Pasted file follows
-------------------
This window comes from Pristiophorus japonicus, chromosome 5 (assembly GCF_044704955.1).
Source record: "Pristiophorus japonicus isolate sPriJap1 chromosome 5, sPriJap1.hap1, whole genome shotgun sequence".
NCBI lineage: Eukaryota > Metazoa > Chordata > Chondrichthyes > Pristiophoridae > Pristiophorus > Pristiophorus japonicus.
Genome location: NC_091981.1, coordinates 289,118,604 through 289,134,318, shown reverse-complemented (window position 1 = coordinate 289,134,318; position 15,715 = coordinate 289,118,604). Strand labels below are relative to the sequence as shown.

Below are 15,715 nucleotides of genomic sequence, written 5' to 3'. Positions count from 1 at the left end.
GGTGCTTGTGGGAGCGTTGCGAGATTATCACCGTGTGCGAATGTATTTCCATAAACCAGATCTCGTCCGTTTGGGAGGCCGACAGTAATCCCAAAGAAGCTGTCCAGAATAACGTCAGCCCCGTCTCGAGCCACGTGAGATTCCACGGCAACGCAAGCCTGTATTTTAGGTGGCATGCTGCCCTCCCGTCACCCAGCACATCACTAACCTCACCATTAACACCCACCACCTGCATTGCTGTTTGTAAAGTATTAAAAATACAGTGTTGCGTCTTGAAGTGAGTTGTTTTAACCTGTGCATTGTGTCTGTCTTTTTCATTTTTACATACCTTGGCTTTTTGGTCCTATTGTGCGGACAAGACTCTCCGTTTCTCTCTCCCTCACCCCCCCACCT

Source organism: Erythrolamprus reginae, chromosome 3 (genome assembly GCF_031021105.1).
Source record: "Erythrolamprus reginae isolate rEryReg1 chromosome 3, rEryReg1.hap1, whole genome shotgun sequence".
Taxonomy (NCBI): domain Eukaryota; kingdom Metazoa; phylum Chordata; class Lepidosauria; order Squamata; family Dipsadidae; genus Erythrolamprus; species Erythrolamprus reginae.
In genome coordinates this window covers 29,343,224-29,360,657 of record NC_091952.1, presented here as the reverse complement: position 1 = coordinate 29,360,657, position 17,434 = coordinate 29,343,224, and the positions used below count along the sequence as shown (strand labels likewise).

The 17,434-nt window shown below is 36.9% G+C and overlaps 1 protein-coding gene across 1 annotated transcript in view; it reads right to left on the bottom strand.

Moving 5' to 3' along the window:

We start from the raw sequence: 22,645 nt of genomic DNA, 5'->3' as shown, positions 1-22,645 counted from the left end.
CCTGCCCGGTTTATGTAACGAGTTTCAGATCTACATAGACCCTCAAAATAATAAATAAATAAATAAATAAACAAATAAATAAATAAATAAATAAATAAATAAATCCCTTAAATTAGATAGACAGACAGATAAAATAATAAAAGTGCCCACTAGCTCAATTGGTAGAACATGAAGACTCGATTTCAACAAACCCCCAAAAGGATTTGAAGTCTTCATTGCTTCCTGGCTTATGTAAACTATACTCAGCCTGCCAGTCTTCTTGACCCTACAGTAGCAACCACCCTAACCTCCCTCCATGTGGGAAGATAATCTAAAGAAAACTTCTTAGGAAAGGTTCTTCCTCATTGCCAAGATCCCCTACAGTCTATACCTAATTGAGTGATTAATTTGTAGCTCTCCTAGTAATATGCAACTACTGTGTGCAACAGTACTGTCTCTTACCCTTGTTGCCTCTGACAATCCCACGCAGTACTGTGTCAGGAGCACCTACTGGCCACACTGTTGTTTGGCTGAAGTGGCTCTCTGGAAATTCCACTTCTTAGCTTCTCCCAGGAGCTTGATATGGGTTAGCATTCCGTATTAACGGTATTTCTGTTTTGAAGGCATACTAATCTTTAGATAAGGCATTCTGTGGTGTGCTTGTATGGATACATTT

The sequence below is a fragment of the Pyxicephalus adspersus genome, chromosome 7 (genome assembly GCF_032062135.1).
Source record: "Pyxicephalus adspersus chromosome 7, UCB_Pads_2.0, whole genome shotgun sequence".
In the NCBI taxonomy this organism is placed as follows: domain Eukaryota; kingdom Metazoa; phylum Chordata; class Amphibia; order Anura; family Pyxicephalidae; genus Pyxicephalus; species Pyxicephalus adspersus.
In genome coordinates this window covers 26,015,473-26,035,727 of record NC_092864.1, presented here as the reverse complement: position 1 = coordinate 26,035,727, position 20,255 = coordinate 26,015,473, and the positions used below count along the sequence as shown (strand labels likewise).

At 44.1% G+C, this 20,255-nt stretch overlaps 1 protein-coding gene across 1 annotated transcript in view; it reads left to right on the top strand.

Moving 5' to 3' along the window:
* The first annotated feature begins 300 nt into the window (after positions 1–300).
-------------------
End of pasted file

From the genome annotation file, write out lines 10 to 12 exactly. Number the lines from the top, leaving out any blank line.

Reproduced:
In genome coordinates this window covers 29,343,224-29,360,657 of record NC_091952.1, presented here as the reverse complement: position 1 = coordinate 29,360,657, position 17,434 = coordinate 29,343,224, and the positions used below count along the sequence as shown (strand labels likewise).

The 17,434-nt window shown below is 36.9% G+C and overlaps 1 protein-coding gene across 1 annotated transcript in view; it reads right to left on the bottom strand.

Moving 5' to 3' along the window: